North Korea blames Seoul's 'improper control' for death of fisheries official

The statement came despite a previous rare apology from North Korean leader Kim Jong Un over the matter. PHOTO: AFP

SEOUL (AFP, REUTERS) - North Korea on Friday (Oct 30) placed blame for its killing of a South Korean fisheries official last month on Seoul's "improper control of the citizen" and the need for self defense amid concerns about the spread of the novel coronavirus.

The incident, which occurred when troops shot the official after he drifted into North Korea's waters "was the result of improper control of the citizen by the south side in the sensitive hotspot", particularly during tensions over the coronavirus pandemic, state-run news agency KCNA said.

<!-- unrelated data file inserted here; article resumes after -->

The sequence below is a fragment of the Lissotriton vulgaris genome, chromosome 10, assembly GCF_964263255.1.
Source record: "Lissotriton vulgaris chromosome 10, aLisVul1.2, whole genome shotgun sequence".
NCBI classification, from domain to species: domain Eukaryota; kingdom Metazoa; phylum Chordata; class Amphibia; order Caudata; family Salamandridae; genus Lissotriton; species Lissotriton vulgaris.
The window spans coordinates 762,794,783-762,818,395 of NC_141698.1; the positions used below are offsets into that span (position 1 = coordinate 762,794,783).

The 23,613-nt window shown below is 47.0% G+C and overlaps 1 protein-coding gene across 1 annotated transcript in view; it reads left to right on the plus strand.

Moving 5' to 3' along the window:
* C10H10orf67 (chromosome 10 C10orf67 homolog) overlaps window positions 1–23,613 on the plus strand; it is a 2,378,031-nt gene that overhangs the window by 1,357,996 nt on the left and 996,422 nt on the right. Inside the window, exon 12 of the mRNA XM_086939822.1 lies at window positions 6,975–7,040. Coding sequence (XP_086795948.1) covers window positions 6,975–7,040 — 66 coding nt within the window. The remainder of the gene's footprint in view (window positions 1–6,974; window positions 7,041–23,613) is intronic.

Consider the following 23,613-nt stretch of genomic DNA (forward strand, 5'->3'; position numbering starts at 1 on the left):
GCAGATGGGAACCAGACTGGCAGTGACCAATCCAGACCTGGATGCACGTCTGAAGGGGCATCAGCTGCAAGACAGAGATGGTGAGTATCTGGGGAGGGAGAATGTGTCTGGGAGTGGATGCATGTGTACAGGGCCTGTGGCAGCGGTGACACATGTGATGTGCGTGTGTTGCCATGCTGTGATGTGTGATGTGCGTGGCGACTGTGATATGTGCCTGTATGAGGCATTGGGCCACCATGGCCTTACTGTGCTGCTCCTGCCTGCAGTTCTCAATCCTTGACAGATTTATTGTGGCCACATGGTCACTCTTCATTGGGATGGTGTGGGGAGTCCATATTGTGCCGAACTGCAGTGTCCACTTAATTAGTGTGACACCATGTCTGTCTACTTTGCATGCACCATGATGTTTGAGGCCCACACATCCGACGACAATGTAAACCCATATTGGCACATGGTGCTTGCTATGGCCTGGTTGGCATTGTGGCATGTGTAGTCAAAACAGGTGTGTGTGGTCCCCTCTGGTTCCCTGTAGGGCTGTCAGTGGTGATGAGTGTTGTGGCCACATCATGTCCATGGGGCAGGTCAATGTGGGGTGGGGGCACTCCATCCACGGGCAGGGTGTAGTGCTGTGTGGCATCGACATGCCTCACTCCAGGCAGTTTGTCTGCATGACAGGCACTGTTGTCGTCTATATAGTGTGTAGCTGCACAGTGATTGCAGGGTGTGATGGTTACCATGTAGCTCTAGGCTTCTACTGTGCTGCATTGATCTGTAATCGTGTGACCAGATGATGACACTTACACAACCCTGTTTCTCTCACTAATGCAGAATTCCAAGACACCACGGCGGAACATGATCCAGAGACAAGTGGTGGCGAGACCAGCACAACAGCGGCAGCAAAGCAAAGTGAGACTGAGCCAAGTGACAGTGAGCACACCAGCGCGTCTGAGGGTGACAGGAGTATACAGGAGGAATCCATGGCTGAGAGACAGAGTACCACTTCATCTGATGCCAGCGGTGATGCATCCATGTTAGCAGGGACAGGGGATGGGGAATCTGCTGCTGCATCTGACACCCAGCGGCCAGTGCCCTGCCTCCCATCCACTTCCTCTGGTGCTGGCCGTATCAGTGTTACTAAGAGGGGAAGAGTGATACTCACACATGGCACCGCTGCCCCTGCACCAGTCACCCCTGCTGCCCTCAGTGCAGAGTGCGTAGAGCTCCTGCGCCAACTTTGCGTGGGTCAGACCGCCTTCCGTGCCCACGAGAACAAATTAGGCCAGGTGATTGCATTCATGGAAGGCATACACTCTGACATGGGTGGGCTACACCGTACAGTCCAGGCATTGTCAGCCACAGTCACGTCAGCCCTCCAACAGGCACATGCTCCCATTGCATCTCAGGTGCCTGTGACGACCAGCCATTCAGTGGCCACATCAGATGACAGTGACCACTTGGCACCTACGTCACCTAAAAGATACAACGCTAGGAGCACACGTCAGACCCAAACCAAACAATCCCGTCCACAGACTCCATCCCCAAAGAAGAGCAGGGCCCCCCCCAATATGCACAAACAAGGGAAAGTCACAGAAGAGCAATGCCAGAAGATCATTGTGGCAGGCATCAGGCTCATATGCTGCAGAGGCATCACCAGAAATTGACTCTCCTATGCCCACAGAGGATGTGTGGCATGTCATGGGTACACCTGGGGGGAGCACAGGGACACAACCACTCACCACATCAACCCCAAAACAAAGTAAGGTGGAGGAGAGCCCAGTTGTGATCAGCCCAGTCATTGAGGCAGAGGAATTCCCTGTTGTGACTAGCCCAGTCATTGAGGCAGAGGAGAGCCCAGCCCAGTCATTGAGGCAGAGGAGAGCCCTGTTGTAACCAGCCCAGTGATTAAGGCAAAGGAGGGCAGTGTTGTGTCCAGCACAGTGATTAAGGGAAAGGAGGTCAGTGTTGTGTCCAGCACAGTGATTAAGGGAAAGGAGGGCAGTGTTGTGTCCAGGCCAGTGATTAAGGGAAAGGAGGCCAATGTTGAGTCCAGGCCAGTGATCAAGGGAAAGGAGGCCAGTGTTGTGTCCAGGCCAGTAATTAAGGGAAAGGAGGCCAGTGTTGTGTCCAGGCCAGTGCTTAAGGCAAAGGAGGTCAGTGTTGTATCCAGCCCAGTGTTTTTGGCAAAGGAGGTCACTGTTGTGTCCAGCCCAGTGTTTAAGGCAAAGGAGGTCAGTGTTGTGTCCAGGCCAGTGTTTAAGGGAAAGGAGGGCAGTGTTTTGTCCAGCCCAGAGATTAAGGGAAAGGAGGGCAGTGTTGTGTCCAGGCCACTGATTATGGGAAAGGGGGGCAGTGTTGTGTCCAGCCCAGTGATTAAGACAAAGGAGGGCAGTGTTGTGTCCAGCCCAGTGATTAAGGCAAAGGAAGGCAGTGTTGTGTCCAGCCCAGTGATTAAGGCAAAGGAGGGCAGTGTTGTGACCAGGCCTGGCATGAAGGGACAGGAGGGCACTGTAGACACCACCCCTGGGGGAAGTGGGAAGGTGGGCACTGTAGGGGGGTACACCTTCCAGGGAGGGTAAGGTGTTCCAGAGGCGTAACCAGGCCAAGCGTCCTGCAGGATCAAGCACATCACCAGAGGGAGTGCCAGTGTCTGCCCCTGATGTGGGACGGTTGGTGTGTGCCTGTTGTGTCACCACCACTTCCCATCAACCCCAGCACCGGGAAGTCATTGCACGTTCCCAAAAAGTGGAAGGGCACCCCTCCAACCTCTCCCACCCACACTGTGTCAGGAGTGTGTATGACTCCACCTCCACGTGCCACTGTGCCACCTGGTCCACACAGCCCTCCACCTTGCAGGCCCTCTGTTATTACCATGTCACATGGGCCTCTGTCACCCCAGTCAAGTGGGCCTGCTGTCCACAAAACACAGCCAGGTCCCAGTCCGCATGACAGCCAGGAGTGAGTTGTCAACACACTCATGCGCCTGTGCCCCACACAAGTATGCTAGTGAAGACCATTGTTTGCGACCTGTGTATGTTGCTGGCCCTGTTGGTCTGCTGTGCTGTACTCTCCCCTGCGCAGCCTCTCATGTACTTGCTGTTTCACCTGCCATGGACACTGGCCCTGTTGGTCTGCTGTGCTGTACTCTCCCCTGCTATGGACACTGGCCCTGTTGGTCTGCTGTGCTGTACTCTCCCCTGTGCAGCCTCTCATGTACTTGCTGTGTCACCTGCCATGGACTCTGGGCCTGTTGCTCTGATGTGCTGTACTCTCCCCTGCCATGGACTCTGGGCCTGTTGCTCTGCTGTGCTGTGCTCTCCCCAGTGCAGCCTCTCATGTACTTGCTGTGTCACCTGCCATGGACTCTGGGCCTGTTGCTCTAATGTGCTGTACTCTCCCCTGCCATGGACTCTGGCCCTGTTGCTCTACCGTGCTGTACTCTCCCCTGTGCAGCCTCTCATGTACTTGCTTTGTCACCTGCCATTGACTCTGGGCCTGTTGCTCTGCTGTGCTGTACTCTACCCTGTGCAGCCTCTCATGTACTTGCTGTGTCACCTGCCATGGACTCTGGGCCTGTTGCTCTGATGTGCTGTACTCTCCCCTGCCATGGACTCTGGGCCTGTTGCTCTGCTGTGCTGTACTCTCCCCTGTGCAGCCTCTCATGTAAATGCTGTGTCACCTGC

"Our soldier could not but take self-defensive measure as he judged that the south Korean citizen who had made an illegal intrusion into the waters ... under the control of our side was about to flee, not responding to interception," KCNA said.

"Therefore, the blame for the incident first rests with the south side. This is our invariable stand," it said, despite a previous rare apology from North Korean leader Kim Jong Un over the matter.

Reuters reported that the South Korea military had said that after the official was shot dead, the South Korean's body was doused in oil and set on fire.

Seoul has called for a joint investigation after the North said it burned a floatation device he was using, not his body, amid public and political outrage.

South Korea's military has said the man was attempting to defect to the North when he was reported missing from a fisheries boat just south of the Northern Limit Line (NLL), a disputed demarcation of military control that acts as the de facto maritime boundary between the two Koreas.

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